Windows Recall Settings

Recall’s setting page can be accessed from Privacy & security > Recall & snapshots.  

Image: Microsoft

This is where you can disable ‘Save snapshots’, allocate ‘Maximum storage for snapshots’, and ‘Delete snapshots’.

To pause Recall, as mentioned earlier, click on its icon in the system tray and select ‘Pause till tomorrow’. 

Windows Recall Issues

Recall is certainly not without its issues, which is why it’s important to be aware of them.

Firstly, Recall doesn’t apply any content moderation. That means regardless of which browser you’re on, Edge or Chrome or Firefox, Recall won’t blur out any of your passwords, account numbers, etc. Although one can pause Recall or filter sites and apps to prevent this, it is a bigger inconvenience that disabling it altogether.

But that’s not all. If Recall is launched, or if the ‘Now’ button is selected in Recall, it will take snapshots of your blocked apps and websites, even your Private browser windows (in Edge too). This is a major stumbling point for users. If they’re not careful, they might inadvertently end up saving content which is otherwise blocked.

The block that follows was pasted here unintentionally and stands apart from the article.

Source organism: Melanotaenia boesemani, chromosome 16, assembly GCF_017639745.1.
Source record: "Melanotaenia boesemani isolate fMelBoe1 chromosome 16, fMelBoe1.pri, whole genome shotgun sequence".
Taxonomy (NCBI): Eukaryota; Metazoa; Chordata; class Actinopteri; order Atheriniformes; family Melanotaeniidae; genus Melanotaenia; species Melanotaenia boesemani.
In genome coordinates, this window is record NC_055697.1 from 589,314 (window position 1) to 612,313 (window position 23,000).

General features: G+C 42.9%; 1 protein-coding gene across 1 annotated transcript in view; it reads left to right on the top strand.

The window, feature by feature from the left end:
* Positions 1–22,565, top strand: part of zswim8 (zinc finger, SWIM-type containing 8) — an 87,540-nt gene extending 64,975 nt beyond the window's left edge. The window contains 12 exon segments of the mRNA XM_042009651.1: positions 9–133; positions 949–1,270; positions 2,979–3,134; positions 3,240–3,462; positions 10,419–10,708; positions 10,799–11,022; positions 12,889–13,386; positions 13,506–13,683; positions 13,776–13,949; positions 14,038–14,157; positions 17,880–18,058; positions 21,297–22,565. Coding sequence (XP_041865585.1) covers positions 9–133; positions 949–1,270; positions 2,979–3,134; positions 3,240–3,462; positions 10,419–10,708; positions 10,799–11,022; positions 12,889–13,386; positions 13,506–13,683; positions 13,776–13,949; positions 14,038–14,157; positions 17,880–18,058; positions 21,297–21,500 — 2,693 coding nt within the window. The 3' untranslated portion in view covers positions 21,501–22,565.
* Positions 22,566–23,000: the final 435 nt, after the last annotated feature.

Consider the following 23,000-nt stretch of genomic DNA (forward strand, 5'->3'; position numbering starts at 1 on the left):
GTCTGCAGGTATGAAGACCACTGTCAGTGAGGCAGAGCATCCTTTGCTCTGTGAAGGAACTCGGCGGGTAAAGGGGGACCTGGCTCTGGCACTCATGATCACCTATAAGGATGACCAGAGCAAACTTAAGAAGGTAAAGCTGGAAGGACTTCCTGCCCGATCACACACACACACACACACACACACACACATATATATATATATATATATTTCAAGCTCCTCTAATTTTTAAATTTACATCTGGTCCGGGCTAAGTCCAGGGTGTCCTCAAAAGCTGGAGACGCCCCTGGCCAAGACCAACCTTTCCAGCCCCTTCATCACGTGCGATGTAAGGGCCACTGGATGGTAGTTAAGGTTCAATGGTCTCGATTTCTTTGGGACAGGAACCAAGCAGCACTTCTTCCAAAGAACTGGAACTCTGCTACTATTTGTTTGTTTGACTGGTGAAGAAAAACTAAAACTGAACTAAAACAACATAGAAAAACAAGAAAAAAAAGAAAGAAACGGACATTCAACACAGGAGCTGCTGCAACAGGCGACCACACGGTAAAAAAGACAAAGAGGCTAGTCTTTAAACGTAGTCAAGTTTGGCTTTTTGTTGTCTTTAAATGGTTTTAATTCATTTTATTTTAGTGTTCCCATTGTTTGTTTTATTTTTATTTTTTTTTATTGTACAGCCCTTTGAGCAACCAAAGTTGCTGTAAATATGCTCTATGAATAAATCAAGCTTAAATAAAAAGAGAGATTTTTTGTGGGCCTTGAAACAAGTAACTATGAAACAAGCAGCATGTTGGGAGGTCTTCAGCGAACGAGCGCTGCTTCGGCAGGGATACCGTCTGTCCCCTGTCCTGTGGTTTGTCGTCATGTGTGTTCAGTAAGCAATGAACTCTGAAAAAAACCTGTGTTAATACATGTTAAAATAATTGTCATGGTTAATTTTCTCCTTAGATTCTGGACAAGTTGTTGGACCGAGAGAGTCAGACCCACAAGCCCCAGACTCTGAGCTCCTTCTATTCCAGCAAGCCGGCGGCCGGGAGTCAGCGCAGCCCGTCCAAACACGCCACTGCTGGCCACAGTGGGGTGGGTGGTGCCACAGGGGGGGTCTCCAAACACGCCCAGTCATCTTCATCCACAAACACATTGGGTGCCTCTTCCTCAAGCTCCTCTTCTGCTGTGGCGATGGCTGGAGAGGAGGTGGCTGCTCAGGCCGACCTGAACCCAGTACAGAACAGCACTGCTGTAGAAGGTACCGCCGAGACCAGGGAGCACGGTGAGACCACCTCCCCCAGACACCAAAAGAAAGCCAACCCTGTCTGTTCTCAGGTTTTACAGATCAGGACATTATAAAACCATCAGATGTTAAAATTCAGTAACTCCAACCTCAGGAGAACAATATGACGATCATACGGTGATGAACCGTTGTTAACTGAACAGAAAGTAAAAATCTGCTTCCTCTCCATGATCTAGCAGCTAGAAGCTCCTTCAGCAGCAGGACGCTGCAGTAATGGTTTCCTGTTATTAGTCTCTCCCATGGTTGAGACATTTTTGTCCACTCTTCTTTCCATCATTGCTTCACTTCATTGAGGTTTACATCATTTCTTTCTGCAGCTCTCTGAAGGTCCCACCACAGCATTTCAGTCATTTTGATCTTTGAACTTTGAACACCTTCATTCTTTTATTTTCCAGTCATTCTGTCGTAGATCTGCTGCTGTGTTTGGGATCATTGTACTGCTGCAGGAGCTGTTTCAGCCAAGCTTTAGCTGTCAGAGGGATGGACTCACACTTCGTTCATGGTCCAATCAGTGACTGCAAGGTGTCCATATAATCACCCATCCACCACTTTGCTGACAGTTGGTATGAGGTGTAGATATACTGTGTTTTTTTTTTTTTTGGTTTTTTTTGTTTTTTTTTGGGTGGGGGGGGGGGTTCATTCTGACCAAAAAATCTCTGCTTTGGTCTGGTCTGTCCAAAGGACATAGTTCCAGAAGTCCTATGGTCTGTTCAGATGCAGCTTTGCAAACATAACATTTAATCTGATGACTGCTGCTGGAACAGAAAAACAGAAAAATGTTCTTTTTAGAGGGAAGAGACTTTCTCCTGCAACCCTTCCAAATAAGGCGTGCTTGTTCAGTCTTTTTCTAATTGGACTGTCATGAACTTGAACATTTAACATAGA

These are two things that users will need to be wary of while using Recall.    

Windows Recall Benefits

For all the layers of caution around its usage, Recall is not just a decent AI feature but also a convenient addition to simplify everyday Windows usage. If you’re smart about it, you can use Recall to your advantage without giving up any private data. 

Recall’s main advantage lies in its ability to find and use AI to search through large amounts of data for textual, visual, and contextual matches, and interact with the matches. You can also use the timeline slider to manually find things from the past.